On Sunday July 10th I shall be doing a sponsored walk for East Sussex Freedom From Torture – I ask for your support

On Sunday July 10th I shall be doing a sponsored walk for East Sussex Freedom From Torture – I ask for your support

 

 

 

 

 

 

 

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 Last year I raised £1,132 for the victims of torture please help me raise more this year

Cuckmere Haven in East Sussex with the Seven Sisters in the background (Image: Adam

Last year I raised £1,132 for East Sussex Freedom from Torture. Please help me raise the same or more this year. Freedom from Torture is part of a coalition groups who came together to successfully prevent the first deportation flight to Rwanda. It does vital work in helping refugees cope with the traumas associated with torture and that is why I am happy to do this walk each year.

My son Daniel and me

The walk takes about 3 hours and involves walking up and down 4 or 5 hills in what is known as 7 Sisters. I shall be doing it with my son, Daniel, who is autistic. Whilst I was puffing and panting as I ascended the hills Daniel, who is 32, barely had a bead of sweat! But I am happy to put myself through this in order to try and raise a similar amount of money again.

I will be travelling from what was the ancient village of Exceat (now the 7 Sisters Country Park) to East  Dean. Walking up and down 5 of the Sisters or hills with my son, Daniel.

A picture from last year’s walk

Exceat was a bustling fishing village founded in Saxon times. It was sheltered from the weather by the protection of the Cuckmere Valley. The village was also said to have been one of the most important naval bases for King Alfred the Great, widely recognised as the first King of England.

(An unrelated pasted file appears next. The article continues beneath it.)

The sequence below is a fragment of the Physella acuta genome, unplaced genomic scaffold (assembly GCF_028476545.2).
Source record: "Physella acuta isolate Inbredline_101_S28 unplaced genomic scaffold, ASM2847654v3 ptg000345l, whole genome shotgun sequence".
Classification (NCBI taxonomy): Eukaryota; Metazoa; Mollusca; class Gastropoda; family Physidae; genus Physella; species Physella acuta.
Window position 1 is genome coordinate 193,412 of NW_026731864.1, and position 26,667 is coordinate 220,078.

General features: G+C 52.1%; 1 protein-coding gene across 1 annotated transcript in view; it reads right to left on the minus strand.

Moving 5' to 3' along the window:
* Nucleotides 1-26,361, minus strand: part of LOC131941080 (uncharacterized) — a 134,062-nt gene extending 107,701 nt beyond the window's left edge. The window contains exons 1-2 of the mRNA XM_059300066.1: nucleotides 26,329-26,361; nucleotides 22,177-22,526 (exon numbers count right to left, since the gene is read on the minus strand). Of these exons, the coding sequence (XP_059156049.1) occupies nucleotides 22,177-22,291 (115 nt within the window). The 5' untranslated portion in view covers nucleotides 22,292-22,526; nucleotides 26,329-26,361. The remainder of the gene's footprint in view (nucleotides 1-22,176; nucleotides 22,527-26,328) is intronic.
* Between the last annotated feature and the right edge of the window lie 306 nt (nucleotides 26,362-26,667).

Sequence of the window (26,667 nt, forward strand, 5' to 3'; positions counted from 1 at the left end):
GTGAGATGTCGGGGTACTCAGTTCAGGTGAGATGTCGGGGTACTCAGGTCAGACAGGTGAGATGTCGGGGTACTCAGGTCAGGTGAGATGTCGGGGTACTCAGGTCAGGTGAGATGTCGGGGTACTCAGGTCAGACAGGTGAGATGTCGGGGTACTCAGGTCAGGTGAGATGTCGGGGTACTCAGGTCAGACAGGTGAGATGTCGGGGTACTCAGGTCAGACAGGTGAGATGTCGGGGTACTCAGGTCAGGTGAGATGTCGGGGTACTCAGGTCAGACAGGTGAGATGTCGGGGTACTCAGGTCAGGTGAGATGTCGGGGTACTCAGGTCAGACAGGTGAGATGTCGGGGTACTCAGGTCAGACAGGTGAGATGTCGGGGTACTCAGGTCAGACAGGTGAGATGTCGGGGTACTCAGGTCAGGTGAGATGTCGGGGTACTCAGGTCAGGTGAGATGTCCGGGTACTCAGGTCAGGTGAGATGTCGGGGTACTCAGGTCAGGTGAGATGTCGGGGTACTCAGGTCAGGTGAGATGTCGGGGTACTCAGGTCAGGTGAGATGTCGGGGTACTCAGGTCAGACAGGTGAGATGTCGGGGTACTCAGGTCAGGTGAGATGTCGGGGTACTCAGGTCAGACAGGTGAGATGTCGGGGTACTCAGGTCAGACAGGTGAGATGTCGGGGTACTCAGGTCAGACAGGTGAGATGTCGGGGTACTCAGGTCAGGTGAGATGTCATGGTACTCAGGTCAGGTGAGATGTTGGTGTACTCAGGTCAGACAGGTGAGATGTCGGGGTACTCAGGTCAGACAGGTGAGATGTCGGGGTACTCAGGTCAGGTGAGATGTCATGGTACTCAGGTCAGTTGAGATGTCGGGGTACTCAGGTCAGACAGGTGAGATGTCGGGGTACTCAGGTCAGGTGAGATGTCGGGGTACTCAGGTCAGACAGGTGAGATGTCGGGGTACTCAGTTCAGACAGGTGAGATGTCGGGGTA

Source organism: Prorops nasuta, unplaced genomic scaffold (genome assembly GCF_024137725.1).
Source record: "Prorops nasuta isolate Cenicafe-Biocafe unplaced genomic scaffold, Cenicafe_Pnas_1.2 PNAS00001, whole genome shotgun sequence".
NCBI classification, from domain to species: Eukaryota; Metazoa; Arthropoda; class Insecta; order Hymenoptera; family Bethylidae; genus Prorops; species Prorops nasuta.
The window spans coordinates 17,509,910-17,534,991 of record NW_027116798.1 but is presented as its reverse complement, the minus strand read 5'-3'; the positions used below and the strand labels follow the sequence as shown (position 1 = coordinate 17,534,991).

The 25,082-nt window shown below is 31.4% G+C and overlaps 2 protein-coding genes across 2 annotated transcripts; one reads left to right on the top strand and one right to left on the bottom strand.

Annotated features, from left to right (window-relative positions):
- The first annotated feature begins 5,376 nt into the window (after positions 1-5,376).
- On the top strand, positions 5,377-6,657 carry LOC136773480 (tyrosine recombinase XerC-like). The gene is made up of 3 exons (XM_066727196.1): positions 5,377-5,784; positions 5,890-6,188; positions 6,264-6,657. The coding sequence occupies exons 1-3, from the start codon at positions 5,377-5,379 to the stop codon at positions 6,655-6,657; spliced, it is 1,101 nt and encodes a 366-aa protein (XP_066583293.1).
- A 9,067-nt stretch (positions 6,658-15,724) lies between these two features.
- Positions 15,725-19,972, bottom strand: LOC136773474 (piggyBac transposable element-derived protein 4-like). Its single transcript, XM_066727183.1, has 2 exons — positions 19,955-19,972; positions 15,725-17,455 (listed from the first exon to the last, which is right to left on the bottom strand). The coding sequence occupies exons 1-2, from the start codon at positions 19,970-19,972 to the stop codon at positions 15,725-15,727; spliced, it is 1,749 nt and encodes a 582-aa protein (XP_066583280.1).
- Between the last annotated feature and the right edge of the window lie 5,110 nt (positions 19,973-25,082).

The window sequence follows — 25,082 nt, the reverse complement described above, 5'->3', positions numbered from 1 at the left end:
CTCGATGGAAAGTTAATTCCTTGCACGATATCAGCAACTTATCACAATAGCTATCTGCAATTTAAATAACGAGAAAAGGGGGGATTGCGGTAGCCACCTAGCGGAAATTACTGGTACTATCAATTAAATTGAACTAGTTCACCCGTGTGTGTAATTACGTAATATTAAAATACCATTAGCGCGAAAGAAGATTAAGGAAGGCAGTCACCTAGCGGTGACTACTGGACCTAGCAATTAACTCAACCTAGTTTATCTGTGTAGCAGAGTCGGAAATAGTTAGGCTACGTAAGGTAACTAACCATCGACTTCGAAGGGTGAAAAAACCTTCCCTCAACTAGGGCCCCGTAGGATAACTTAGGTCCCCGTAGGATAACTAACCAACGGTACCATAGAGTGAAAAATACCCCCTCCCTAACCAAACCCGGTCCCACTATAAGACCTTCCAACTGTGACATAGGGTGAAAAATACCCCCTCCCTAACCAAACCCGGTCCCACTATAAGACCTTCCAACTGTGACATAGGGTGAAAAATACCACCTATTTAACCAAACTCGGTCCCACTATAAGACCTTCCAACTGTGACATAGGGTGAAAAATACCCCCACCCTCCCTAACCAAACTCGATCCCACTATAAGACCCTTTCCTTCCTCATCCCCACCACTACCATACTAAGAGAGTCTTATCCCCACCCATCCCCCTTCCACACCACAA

Alfred was thought to have had a palace at nearby West Dean, and it is believed that Exceat served as one of his main naval bases in his wars against the Danish.

A picture from last year’s walk

However, the village’s glory days would be cut short in the 14th century.

A picture from last year’s walk

Exceat was one of many casualties to the deadly plague. In just a few years, the population of the village was almost completely wiped out.

As a port village, Exceat was especially susceptible to a disease which arrived by boat. To make matters worse, the village began to fall victim to attacks from French raiders who targeted villages on the English coast.

The few who survived soon left Exceat for pastures new, and the village was completely abandoned by the mid 1400’s.

The ancient village was surrounded by rolling fields and stunning

Nowadays Exceat is nothing more than a ruined church, a visitor centre, and a stone marker memorialising the old village.

The Cuckmere Haven area is a beautiful spot; with the dramatic Seven Sisters cliffs to the east, the blue expanse of the English Channel to the south, and the rolling hills of the South Downs above.

The whole valley is traced by the winding river Cuckmere, which gives the valley its name.

A stone marking the site of Exceat (Image: Creative Commons)

After the village was rediscovered in the early 20th century, a stone marker was placed atop the hill to mark where Exceat once stood.

Below are some pictures that I took last year.

If you would like to contribute there are a number of ways to do so.

i.              You can transfer money by BACS to

Name of account: The Brighton Trust

Sort Code             09-01-28

Account No:        91420311

ii.            Paypal [email protected]

Please ensure that it is a personal donation and not payment for a service as otherwise Paypal takes about 5%!

iii.        You can send a cheque made out to the ‘Brighton Trust’ to:

Brighton Trust at PO Box 173, Rottingdean, Brighton BN51 9EZ

In all cases please put as a reference ‘Torture’ so that it doesn’t get confused with any other payments.

Thank you,

Tony Greenstein

 

 

 

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